Summary of — Clean Code by Robert C Martin — Part 2: Meaningful Names
This article is in continuation of my previous article Summary of — Clean Code by Robert C Martin — Part 1: Overview. Please buy the book from Amazon if you want to know more in detail about how to write meaningful names.
Importance of naming
Names are everywhere in a software. We name our variables, functions, classes and packages. Naming is one of the most crucial part of clean code. To write code in an existing codebase, we always read the code and then change it. As per a survey, reading vs writing time ratio is 10:1 for an average developer in a software company. There are some basic principles you must follow before you think of name in your code.
Use Intention Revealing names
Instead of writing
int d; // total count of students it is always better to write
int studentCount; . If your variable requires a comment in description, it is not a good name.
Don’t simply call a group of student objects as
studentList . For most of the developers
List has a different meaning. List in general is short of ArrayList for most of the Java developers. Instead use
studentGroup or just
students as the variable name.
Make meaningful distinctions
Number series naming
(a1, a2, a3, ..., aN) is opposite of intentional naming. Such names are not dis-informative, they are non-informative. They provide no clue of code author’s intention.
Remove the usage of noise words as they are redundant. Classes with names
ProductInfo have same meaning. A variable
nameis better than
nameString because we know names are always String.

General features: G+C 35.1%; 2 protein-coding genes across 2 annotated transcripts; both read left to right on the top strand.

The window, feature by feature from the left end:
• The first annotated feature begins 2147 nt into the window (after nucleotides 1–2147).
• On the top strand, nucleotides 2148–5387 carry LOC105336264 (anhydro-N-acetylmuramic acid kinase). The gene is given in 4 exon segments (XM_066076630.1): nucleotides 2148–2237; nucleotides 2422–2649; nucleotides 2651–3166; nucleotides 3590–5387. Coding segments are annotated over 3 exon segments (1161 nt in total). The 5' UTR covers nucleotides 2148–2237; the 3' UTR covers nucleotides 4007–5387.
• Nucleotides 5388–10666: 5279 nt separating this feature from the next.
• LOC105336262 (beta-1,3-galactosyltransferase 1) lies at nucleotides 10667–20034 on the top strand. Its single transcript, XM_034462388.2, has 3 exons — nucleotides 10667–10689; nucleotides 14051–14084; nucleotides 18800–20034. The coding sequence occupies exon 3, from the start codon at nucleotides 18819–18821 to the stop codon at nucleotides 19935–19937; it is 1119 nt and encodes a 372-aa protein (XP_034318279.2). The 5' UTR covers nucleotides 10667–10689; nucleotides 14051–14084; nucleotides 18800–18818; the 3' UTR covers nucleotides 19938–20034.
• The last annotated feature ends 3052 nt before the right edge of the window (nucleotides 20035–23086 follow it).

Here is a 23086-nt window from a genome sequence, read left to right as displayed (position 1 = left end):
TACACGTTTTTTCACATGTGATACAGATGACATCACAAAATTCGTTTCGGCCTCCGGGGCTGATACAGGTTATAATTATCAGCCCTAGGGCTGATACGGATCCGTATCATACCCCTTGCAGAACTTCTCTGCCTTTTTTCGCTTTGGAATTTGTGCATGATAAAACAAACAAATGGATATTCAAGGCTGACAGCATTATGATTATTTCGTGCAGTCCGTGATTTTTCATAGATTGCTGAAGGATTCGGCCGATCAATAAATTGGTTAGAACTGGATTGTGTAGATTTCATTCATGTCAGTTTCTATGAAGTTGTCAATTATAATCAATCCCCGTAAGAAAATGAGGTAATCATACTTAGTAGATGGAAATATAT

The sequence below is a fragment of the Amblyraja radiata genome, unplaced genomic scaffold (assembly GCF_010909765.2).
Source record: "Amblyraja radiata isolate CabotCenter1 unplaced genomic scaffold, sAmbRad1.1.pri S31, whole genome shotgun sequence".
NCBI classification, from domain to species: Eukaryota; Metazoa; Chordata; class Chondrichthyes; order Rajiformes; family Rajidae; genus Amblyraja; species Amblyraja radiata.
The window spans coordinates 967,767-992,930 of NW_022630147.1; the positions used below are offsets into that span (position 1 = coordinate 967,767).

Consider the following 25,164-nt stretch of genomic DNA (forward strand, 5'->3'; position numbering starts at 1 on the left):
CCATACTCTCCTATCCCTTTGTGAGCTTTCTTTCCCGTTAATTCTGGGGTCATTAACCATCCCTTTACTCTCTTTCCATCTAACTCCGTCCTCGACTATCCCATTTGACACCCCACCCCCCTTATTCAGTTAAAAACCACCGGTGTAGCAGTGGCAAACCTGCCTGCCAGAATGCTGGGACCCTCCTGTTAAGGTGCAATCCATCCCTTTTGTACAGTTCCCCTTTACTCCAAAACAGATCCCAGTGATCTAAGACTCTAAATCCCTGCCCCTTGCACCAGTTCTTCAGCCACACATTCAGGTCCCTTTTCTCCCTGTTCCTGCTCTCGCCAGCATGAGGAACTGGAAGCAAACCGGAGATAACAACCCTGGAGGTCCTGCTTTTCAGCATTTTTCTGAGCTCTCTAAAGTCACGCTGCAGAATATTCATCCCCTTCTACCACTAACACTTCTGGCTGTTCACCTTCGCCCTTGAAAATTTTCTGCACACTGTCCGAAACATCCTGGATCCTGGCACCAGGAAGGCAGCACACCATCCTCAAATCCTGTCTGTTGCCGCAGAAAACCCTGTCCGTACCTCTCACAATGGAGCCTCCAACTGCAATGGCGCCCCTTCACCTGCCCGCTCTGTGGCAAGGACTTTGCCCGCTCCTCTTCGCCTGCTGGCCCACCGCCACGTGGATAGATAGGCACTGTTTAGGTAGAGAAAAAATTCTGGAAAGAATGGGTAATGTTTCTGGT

Use Pronounceable Names
It is always easy to talk about code and convey others if we use pronounceable names.
Use Searchable Names
A good searchable name is always suggested over a single letter variable name. You can use a variable
String linkedInURL; instead of
String l; . Now when most of the modern IDEs support suggestion of variable names and methods in a sorted order, naming a series of variables like
addressState is really helpful in autosuggest.
Avoid Mental Mapping
We developers are smart. If we see some code as
int a, b; , we will automatically choose the next variable name as
int c; . We must avoid this and use the best practices to choose a better name.
Choosing a Class Name
Always choose a noun or noun phrase for a class name. Eg.
WikiPage . Avoid verbs as class names.
Choosing a Method Name
Choose a verb or verb phrase as a method name. As it helps in understanding what it does.
When class constructors are overloaded, use static factory methods with names that describes the argument.
Complex decimalPoint = Complex.FromDecimalNumbers(30); is better than writing
Complex decimalPoint = new Complex(30);
Don’t try to be cute while naming
You must never use a slang in a variable name. Your sense of humour may not be understood to everyone.
Pick one word per concept
It is confusing to have
retrieve in different classes.
When you use a same name across all classes, try to keep the behaviour/return type also same. Eg.
add function should always return a list of objects in all classes.
Use Solution/Problem domain names
Most of the readers of your code would be a computer science student in past. So if you use
detectRaceCondition as a method name, they will understand it in a better way.
Add meaningful context to your names
In a method if you use the variables as
country for storing some address values, a variable with name
state is automatically attached to address syntax but would have been used in a different context. It is always better to add meaningful context like
addrCountry as the variable names.
Please read my next article — Part 3: Functions to know how to write clean functions.